On Sat, Sep 5, 2015 at 7:14 PM, Nathaniel Smith email@example.com wrote:
On Sat, Sep 5, 2015 at 4:20 PM, Matthew Brett firstname.lastname@example.org wrote:
Thanks for replying, that is helpful.
I'm going to write carefully, because I suspect we've only got this one shot at getting it right.
Not sure why? "Change the governance document" is explicitly listed as one of the steering council's powers, so I don't see what we'd lose by adopting what we have now.
In practice, I doubt that there will be any proposal to change the governance in the medium term, especially if the governance does turn out to be risk averse and conservative.
I first wanted to come back to an earlier email of yours:
On Thu, Aug 27, 2015 at 3:05 AM, Nathaniel Smith email@example.com wrote:
At least personally, I have to admit that the idea of a governance model involving elections fills me with creeping horror. The reason is that whole point of having a governance model (IMHO) is to (a) minimize the rise of interpersonal drama, (b) when some amount of interpersonal drama does inevitably arise anyway, provide some regulated channel for it, hopefully one that leads to a drama sink.
I think this is the wrong way to think of the problem. There is no drama when:
- everyone agrees (problem is trivial);
- no one cares (problem is not important);
- everyone who does care has come to the conclusion that it is not
The opposite of drama is not efficiency, but boredom and frustration.
As evidence, vigorous, substantial and bad-tempered debates are characteristic of successful companies:
""" "They were chaos. We would stay there for hours, ironing out the issues, until we came to something ... At times the meetings would get so violent that people almost went across the table at each other.... People yelled. They waved their arms around and pounded on tables. Faces would get red and veins bulged out". """ 
No, by drama I mean situations where technical issues become personal, and where people end up feeling emotionally hurt and disrespected and so forth. I agree that vigorous debate is important, but strongly disagree that veins bulging and violence are necessary or helpful to success. (This is tangential to your main point, but I wanted to point it out.) Since I happened to be reading Kate Heddleston's blog yesterday, here's another relevant link... https://www.kateheddleston.com/blog/argument-cultures-and-unregulated-aggres...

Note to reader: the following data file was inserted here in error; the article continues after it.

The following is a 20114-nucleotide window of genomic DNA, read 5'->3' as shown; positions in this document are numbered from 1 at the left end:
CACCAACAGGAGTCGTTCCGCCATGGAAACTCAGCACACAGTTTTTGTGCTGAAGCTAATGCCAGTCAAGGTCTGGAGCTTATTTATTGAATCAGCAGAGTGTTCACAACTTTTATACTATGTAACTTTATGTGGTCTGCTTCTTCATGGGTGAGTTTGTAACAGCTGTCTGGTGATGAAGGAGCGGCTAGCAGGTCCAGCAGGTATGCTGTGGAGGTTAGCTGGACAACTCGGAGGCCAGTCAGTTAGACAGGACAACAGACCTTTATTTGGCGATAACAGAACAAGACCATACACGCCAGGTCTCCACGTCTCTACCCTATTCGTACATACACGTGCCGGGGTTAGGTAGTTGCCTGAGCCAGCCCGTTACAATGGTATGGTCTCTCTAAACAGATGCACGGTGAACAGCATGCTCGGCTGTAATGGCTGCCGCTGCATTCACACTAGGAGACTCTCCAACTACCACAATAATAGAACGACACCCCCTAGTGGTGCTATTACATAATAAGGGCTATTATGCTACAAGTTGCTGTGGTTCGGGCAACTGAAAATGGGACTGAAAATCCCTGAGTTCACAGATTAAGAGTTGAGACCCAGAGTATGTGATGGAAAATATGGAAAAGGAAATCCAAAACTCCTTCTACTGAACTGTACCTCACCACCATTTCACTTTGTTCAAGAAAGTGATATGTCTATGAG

The distinction is between a culture that welcomes expressions of disagreement with one that does not. In practice, if a group is easily alarmed by expressions of strong feeling, most people will be careful about expressing disagreement. This is of course a rather subtle point. It is easy to say that we do welcome disagreement, when in practice what happens is that the person disagreeing will in fact be labeled as being impolite.
then hear their description of how much the team disagree with each other, and often, how important that disagreement is, to finding the right answer.
Indeed, that's... why we have a document that is designed to provide a framework for exactly that sort of debate? I don't really understand the criticism here.
Er - I was arguing that, by attempting to formalize a system that doesn't have a leader, that will lead to a culture where debate is more difficult and less effective.
My objection to elections is that they create a whole *extra* source of drama that runs the risk of compromising technical debates. Suddenly people have to campaign and have fraught arguments over who gets to vote and how to run the election and it's just borrowing trouble IMO. (Are you by chance on the PSF members mailing list? If not then ask someone how things have been going there vis-a-vis elections -- I'm not myself, but I've heard stories...) Obviously it's a fallacy to think that we can entirely ignore social issues and focus only on technical problems, but still -- I'd rather we spend our difficult debates on technical issues as much as possible.